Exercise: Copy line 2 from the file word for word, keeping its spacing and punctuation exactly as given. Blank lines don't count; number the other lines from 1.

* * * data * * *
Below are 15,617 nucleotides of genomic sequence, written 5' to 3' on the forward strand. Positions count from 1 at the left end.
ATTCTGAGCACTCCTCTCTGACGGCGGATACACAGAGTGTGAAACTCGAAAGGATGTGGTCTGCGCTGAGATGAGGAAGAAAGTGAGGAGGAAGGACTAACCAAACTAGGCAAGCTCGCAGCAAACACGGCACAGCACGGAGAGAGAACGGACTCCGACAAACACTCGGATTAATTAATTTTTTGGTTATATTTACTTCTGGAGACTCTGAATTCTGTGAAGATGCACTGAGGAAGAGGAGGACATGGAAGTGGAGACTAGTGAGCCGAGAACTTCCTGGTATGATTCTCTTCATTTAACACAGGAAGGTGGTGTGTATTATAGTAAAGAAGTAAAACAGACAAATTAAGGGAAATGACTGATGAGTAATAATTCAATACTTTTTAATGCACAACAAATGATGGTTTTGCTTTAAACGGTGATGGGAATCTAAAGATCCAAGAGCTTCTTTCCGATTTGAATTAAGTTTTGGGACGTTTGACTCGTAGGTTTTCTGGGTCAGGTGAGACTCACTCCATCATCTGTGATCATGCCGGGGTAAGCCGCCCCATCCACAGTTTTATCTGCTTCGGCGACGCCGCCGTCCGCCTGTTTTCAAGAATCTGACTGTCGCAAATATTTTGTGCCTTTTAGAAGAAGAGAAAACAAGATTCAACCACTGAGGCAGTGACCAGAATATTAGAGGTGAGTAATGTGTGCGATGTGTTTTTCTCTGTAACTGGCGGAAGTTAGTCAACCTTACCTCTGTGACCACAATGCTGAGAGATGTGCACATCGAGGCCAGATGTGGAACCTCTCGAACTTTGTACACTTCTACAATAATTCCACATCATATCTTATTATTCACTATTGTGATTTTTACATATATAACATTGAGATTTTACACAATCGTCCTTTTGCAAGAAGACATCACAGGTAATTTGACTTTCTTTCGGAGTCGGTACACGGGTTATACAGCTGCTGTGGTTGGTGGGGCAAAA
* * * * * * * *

ATTCTGAGCACTCCTCTCTGACGGCGGATACACAGAGTGTGAAACTCGAAAGGATGTGGTCTGCGCTGAGATGAGGAAGAAAGTGAGGAGGAAGGACTAACCAAACTAGGCAAGCTCGCAGCAAACACGGCACAGCACGGAGAGAGAACGGACTCCGACAAACACTCGGATTAATTAATTTTTTGGTTATATTTACTTCTGGAGACTCTGAATTCTGTGAAGATGCACTGAGGAAGAGGAGGACATGGAAGTGGAGACTAGTGAGCCGAGAACTTCCTGGTATGATTCTCTTCATTTAACACAGGAAGGTGGTGTGTATTATAGTAAAGAAGTAAAACAGACAAATTAAGGGAAATGACTGATGAGTAATAATTCAATACTTTTTAATGCACAACAAATGATGGTTTTGCTTTAAACGGTGATGGGAATCTAAAGATCCAAGAGCTTCTTTCCGATTTGAATTAAGTTTTGGGACGTTTGACTCGTAGGTTTTCTGGGTCAGGTGAGACTCACTCCATCATCTGTGATCATGCCGGGGTAAGCCGCCCCATCCACAGTTTTATCTGCTTCGGCGACGCCGCCGTCCGCCTGTTTTCAAGAATCTGACTGTCGCAAATATTTTGTGCCTTTTAGAAGAAGAGAAAACAAGATTCAACCACTGAGGCAGTGACCAGAATATTAGAGGTGAGTAATGTGTGCGATGTGTTTTTCTCTGTAACTGGCGGAAGTTAGTCAACCTTACCTCTGTGACCACAATGCTGAGAGATGTGCACATCGAGGCCAGATGTGGAACCTCTCGAACTTTGTACACTTCTACAATAATTCCACATCATATCTTATTATTCACTATTGTGATTTTTACATATATAACATTGAGATTTTACACAATCGTCCTTTTGCAAGAAGACATCACAGGTAATTTGACTTTCTTTCGGAGTCGGTACACGGGTTATACAGCTGCTGTGGTTGGTGGGGCAAAA